Caring for a loved one who is living with the debilitating effects of Alzheimer’s or Parkinson’s can lead to burnout, a danger for both the caregiver and the care receiver. Identifying the symptoms is the first step in doing something about it.
This is the essence of the message delivered by Apostolia Petropoulos, a social worker who coordinates the Caregiver Navigator Project for the west-end health services network, the CIUSSS Centre-Ouest-de-l’Île-de-Montréal. She spoke to an attentive audience of caregivers at the Westminster offices of Alzheimer Groupe Inc. (AGI). The group offers activities for those with Alzheimer’s as well as respite to assist caregivers.
Petropoulos pointed to various sources available on the Internet that offer advice to caregivers including homewatchcaregivers.com, where stress on the person offering care is singled out as a trigger for burnout.
“Ask for help – take time to take care of yourself so you don’t become a patient as well,” Petropoulos said.
Warning signs may be expressed physically with sleep problems, tension headaches, weight gain or loss; emotionally with expressions of anger or mood swings; and behaviourally with alcohol and/or drug abuse, or withdrawing from relationships.
The Alzheimer’s Association (alz.org) has a checklist that indicates, if you answer yes to any point, whether you are in danger of burnout:
• Feel like you have to do it all yourself and that you should be doing more.
• Withdraw from family, friends, and activities that you used to enjoy.
• Worry about the safety of the person you care for.
• Feel anxious about money and healthcare decisions.
• Deny the impact of the disease and its effects on your family.
• Feel grief or sadness that your relationship with the person isn’t what it used to be.
• Get frustrated, angry, when the demented person repeats things, doesn’t seem to listen.
• Have health issues that are taking a toll on you.
Many online sources for caregivers outline the danger signs. One of them, posted by the American Association of Retired Persons (aarp.org) emphasizes that when taking care of others, it’s critical not to neglect your own mental and physical health.
Among its suggestions:
1. Put your physical needs first, eat nutritious meals, get enough sleep, and nap during the day if you have trouble sleeping at night, get regular medical checkups, and find time to exercise.
2. Avoid isolation, connect with friends and relatives.
3. Ask friends and relatives to pitch in.
4. Use community service to share in some caregiving duties.
Always there for the children. Learn more:
5. Take a break by planning respite care with friends, relatives, or volunteers, and use adult day centers.
6. Share feelings of frustration with friends and family.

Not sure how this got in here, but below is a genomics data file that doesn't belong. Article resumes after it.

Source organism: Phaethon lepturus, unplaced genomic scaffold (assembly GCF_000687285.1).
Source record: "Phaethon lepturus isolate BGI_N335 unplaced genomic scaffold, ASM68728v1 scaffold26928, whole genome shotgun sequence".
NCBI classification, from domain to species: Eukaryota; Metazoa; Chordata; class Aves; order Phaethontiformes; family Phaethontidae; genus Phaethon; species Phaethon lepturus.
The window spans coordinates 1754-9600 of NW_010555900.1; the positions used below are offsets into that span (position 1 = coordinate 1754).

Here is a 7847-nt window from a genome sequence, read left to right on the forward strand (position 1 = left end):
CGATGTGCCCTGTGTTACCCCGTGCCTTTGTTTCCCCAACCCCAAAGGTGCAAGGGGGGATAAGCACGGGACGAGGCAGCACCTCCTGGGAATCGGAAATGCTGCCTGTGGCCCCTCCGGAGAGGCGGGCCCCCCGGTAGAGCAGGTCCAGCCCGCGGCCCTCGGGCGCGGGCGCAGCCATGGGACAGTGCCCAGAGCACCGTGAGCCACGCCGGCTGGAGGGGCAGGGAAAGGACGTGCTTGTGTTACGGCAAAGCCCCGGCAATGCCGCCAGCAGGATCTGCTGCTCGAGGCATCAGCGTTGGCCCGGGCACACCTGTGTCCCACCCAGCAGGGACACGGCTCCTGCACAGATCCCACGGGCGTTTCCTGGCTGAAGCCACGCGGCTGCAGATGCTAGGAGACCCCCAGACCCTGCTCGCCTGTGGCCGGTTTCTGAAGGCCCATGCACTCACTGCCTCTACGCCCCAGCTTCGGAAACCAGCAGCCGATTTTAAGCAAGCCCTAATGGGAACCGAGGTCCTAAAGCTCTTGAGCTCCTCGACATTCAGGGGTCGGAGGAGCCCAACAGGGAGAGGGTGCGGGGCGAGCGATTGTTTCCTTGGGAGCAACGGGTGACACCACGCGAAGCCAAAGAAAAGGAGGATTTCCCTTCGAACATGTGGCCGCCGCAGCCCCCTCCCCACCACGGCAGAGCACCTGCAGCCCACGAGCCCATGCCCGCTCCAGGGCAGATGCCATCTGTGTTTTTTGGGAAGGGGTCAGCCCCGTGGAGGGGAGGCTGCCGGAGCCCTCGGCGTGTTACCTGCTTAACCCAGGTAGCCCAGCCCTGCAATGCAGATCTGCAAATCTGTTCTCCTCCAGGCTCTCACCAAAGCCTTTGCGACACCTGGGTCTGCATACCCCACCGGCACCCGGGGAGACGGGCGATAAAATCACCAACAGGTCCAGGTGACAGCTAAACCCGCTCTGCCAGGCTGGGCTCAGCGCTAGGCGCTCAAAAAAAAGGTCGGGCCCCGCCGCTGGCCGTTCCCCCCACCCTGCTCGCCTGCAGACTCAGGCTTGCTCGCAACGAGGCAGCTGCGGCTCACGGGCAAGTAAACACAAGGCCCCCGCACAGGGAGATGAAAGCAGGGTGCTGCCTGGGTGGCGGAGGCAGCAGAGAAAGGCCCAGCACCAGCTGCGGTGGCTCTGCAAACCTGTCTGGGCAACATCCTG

7. Find time to relax and enjoy reading, walking, and music to recharge batteries.
8. Prioritize responsibilities, and remember you can’t do it all.
9. Don’t feel guilty about what you can’t do. Focus on what you are doing for a loved one.
Caregiving is one of the most isolating experiences and that’s why support groups are important, Petropoulos said. They can offer tips, resources, and the possibility of calling in volunteers to lend a hand.
“There are people who are eager to volunteer and offer help,” she said.
Of course, as one participant pointed out, it’s not always easy to get a loved one to accept a replacement. She said her husband refuses to allow anyone else but her to look after him.
Petropoulos invited Montrealers to get in touch with her at the Caregiver Navigator Project for volunteers that she coordinates, in cooperation with the CLSC Benny Farm and CLSC René Cassin. It is funded in part by the federal government’s New Horizons for Seniors program.
It is a volunteer peer-membership program that offers support for 55 plus whose caregiving duties have increased their feelings of isolation. Volunteers are trained.
Volunteer or get help from one: 514-484-7878, #1602, or email@example.com
Caregivers often will need education and counselling as the needs of the person receiving care grow as do the stresses and strains of providing it.
That is where the Alzheimer Groupe (AGI) can help with its varied support services and programs. Among these are its respite programs for caregivers, offering much needed breaks as its trained professionals offer a range of activity programs for people with dementia.
Their therapeutic programs are tailored to the individual, and aim at enhancing abilities while compensating for challenges.
In-home respite, called Respite on Wheels, is also offered for those who cannot attend group programming. These visits of 3-4 hours offer personalized and meaningful activities, and can include bathing.
Men in the Kitchen is a program for male caregivers who can no longer depend on wives to do the cooking.
Among new programs is one linking generations through song, for caregivers, the diagnosed individual, and grandchildren, meeting twice a month on Sundays.
They also have a new pilot mentorship program linking caregivers with a mentor, and continuing support groups to help caregivers better understand and cope with the challenges they face.
Info: 514-485-7233, or firstname.lastname@example.org